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The Blocked Drainage Pipe

Rabbit, Rabbit, Rabbit. Another restless rainy night passes. It is foggy this morning, and I’m thinking about putting together a medley on Spotify of songs about wind and rain. Yet it was a busy day and I headed off to the long list of tasks in front of me. In the afternoon, the rain broke and it turned warm and sunny, feeling almost like summer.

Like many months, I’m starting off this one with the childhood invocation for good luck. April started off pretty sparse, but I’ve been managing to post more frequently recently. May is looking like a very busy month, with political conventions and various activities related to health advocacy. We’ll see if I can keep up my blogging. I’ll certainly have plenty to blog about.

When I got home this evening, I found the runoff from the rain washing out parts of the yard. I poked around and found the entrance to a drainage pipe that had been clogged by leaves. After clearing this, the water started draining much more nicely and the backed up water began to subside.

There’s probably a metaphor there, but I’m too tired to look for it.

Daddy's Girl

The clock radio awakened me from a disturbed sleep, and I stumbled towards the kitchen to make my daily oatmeal. I glanced in on my youngest daughter. She was fast asleep, sprawled out on her bed next to piles of stuffed animals beneath the posters of Dr. Who and puppy dogs.

They had predicted heavy rain, and the storm may have added to my restlessness, but it had never gotten severe, and we had gotten was very far from the devastating storms in the south.

With my bowl of warm oatmeal, I sat down to see what was going on in my friends’ lives. The first post hit me square between the eyes. “Daddy is gone.”

A story I had been following closely for two months had another big development. I had met Aliza several years earlier in Second Life and we stayed in touch on various social media sites. At one point, over the past few weeks, she asked for prayers for her father, and when people asked for his name, she said it was Myron.

I don’t think I’ve ever met anyone else with the name Myron, but it jumped out at me, because it is my middle name. Now, Aliza’s dad, Myron, is gone. I read back through her journey of the past few months. I looked at the Throwback Thursday pictures of her and her father that she had posted, the view from her father’s hospital room. Aliza’s most recent post says, “I love you so much, Daddy. You always were and always will be my hero.” Bette Midler singing, “Wind Beneath My Wings” plays in my mind.

My family was never all that close. After my mother died, it has been my sister who has worked hardest to keep us all connected. A few months ago, my father turned 84 and right below Aliza’s post was my sister’s post about the independent senior living community she had found for my father. Perhaps 84 is the new 64.

This evening, as I write this blog post, my youngest daughter is taking a shower and I hear her singing along to one of her favorite songs. I glance at an end table with pictures of my two older daughters. One is now in Japan and the other is in Boston.

It’s still raining outside. Soon, I’ll go to bed, and tomorrow, the clock radio will awaken me to another bowl of oatmeal.

The Social Constructed Digital Native

One of the sessions at Podcamp Western Mass a few weeks ago was about social media and education. It was an open discussion hitting a lot of different points, and I found myself approaching it from a contrarian viewpoint that ultimately led me to start considering the idea of the socially constructed digital native.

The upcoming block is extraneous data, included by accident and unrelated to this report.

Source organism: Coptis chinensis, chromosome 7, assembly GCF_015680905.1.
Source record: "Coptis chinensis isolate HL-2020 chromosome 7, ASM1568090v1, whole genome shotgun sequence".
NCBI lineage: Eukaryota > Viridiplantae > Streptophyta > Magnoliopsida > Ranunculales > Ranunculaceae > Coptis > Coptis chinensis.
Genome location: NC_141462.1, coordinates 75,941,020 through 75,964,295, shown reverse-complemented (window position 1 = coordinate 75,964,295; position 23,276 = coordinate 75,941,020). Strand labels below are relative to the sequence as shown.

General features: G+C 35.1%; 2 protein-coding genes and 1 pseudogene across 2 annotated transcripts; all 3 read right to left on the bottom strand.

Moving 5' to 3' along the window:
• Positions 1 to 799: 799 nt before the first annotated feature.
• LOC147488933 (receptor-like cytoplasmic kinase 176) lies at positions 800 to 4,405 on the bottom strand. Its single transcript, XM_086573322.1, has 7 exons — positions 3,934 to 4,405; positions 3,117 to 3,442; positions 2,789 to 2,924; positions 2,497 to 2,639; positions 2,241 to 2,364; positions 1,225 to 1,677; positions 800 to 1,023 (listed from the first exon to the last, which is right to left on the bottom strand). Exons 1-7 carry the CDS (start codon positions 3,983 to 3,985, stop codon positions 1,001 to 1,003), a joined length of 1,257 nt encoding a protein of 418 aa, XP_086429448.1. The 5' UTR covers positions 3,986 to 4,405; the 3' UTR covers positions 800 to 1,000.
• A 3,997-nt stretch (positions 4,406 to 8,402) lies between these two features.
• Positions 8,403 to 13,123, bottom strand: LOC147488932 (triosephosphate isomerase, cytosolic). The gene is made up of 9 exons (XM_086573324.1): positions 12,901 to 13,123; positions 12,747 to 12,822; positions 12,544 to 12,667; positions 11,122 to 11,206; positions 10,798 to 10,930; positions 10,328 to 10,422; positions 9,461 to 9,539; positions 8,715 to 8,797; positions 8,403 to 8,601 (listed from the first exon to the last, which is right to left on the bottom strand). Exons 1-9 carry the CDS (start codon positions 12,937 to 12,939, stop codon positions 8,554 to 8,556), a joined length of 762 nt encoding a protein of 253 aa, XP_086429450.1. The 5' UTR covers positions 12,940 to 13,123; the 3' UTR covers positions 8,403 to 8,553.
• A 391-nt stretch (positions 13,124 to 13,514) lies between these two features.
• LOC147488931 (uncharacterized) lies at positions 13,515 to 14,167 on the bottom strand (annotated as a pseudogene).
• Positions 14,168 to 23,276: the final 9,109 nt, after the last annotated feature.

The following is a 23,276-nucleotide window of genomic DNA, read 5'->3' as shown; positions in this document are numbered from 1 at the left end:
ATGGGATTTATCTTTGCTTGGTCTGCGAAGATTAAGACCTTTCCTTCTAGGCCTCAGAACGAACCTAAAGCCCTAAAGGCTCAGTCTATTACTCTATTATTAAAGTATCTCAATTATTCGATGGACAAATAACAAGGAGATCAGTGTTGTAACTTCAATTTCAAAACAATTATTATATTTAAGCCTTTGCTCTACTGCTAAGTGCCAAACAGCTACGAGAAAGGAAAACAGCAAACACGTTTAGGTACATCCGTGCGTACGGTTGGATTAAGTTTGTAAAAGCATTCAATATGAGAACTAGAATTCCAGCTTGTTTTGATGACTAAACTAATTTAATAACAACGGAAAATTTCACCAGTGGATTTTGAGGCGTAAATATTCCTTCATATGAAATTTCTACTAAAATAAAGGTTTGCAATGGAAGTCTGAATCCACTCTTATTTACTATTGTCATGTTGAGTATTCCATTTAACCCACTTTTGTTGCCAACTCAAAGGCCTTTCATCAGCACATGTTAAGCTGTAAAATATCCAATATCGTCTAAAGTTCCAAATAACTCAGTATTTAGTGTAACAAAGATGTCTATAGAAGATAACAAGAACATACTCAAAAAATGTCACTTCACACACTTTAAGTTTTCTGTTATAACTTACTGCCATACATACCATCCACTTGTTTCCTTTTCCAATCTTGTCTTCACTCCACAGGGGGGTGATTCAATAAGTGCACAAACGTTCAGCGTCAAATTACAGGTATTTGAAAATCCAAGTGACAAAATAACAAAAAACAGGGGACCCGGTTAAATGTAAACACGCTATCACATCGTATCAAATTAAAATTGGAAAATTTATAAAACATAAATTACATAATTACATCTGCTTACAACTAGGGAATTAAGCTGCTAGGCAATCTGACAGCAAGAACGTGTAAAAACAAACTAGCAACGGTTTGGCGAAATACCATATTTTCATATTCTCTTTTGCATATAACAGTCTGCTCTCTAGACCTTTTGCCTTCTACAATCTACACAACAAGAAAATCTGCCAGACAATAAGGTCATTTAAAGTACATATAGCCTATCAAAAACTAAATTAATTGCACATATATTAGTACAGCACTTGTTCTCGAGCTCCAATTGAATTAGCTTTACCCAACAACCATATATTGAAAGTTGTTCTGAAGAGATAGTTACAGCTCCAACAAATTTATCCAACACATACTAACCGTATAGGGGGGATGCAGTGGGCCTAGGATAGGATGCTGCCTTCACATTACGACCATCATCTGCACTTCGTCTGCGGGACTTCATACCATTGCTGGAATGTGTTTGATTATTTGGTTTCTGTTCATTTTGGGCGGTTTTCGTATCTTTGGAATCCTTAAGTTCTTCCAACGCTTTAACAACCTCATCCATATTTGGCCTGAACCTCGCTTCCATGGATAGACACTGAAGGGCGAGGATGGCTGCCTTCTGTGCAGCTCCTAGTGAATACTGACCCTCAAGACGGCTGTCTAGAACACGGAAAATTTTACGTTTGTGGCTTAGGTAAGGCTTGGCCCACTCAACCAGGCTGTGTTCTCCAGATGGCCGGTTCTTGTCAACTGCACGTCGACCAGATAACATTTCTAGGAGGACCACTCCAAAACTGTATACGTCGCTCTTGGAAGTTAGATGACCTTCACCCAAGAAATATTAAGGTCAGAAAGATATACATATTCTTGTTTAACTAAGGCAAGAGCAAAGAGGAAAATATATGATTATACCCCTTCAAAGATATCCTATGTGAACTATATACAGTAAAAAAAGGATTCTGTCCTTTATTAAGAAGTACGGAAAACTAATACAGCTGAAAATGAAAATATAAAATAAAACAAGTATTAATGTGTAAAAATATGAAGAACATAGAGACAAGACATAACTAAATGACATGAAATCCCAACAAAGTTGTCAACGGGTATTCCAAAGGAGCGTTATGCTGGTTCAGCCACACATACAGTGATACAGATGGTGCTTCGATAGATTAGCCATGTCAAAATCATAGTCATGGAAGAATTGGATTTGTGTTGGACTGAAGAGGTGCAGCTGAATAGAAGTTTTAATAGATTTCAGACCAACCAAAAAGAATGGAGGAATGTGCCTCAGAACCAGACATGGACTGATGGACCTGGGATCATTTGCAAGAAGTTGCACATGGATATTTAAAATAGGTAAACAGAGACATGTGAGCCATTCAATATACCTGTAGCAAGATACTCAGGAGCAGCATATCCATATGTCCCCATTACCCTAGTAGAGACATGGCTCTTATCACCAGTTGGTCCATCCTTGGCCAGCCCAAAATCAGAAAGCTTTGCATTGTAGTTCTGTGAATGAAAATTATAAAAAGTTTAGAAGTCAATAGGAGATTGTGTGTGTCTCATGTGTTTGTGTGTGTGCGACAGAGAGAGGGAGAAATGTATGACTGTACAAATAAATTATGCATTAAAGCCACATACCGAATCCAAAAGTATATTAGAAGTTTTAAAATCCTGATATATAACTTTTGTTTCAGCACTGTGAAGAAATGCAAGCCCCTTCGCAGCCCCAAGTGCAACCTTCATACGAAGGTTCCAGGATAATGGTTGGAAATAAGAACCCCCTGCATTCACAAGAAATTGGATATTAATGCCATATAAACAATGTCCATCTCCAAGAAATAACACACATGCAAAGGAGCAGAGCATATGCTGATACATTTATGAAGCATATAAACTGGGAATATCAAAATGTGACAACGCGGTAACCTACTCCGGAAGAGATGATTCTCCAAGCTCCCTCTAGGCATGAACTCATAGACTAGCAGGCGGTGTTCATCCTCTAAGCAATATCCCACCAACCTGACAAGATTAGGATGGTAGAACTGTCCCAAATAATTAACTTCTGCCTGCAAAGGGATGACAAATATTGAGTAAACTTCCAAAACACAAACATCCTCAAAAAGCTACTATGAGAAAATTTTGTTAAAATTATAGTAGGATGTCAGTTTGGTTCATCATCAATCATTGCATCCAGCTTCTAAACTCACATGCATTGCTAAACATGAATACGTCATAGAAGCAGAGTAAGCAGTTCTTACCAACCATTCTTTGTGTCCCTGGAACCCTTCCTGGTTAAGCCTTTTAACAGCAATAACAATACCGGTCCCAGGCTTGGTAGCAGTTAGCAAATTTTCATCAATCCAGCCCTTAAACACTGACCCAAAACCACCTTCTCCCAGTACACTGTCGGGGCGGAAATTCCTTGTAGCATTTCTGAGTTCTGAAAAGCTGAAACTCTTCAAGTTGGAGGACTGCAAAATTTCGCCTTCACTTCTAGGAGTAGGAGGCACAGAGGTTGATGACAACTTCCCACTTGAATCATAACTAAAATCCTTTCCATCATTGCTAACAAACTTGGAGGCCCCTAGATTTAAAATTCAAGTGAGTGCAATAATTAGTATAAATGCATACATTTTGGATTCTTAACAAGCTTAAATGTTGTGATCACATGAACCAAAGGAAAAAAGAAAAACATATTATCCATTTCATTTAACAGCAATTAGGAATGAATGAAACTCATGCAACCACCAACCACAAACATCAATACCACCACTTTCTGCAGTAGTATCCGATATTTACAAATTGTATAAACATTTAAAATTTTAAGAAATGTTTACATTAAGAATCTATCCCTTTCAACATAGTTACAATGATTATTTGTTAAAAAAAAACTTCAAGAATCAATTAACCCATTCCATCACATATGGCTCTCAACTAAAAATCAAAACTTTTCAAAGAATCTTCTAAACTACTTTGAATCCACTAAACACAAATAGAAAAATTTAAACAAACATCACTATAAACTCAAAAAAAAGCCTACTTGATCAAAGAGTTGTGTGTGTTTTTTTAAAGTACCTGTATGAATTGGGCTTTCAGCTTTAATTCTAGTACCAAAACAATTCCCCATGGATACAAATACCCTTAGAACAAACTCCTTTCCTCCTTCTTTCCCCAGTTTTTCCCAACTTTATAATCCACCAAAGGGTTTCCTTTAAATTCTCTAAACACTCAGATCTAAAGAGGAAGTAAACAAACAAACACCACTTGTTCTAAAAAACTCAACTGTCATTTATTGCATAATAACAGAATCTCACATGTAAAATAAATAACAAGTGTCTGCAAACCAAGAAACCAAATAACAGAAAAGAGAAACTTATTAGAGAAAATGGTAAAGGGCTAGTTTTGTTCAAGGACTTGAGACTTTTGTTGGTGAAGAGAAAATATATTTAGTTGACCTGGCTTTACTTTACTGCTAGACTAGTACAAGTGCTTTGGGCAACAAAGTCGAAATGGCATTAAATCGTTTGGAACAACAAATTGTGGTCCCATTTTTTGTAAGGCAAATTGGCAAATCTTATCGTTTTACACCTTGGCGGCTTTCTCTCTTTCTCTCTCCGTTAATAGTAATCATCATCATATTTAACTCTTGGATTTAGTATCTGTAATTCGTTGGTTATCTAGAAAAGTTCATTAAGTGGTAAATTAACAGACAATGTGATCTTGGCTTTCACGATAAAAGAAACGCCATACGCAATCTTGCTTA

One of the first people to speak was a college student, who was studying social media, and was frustrated that the courses focused on technical basics of using one social media platform or another, without getting into more important topics like search engine optimization. There was a discussion about how much social media is changing and how some of the social media tools that were discussed may not last more than a couple more years.

Personally, while I recognize some value of search engine optimization, I tend to view much of it as snake oil. I suggested that what is really needed is focusing on skills like understanding the audience and storytelling, because these skills matter, no matter what media is being used.

Others talked about cyber safety issues for kids or social skills like making eye contact, or giving someone your undivided attention. I trotted out Marc Prensky’s idea of the digital native and the digital immigrant and pushed the concept a little further. How much of the ideas that people were talking about were ideas from digital immigrants and how digital natives should live in a digital world?

Are kids without access to social media today viewed the way kids without television were viewed and treated forty years ago? Do we, or should we, value continuous partial attention? How much are these expectations socially constructed? And to the extent that they are socially constructed, how much are digital immigrants trying to maintain old world, analog ways of interacting in a digital world? How much are digital immigrants trying to get their digital native kids to behave as if they still live in the old analog world?

This is not to say that there isn’t value in certain old ways of interacting. The value of understanding your audience remains, whether it is a digital native audience, a digital immigrant audience, or some mixture.

Yet, perhaps, as we talk with people about how to behave digitally, we should take the opportunity to question which actions are really beneficial, as opposed to which actions are done, because that is the way things were always done in the old analog world. Perhaps, instead of prescribing behavior, we should be teaching students how to understand social constructs, and generate new, more pertinent social constructs that can evolve with our evolving technology.

Teaching Elementary School Children 3D Printing

A few months ago, CHC purchased a 3D printer. Since then, I’ve been learning how to create objects using various programs. Initially, I used Blender, which is a very powerful, yet complicated 3D rendering program. I figured it was probably too difficult to teach to elementary school kids. Later, I tried SketchUp which is much easier, and there is also a free version of this. I was thinking of teaching this to the kids, when someone suggested I try TinkerCAD.

TinkerCAD is a free web based 3D design program. It is very easy. However, you need to set up an account to use it and the terms of service said you needed to be thirteen to set up an account. I didn’t want to go through issues of trying to get the parents to set up accounts, nor did I want to set up a half dozen student accounts to manage.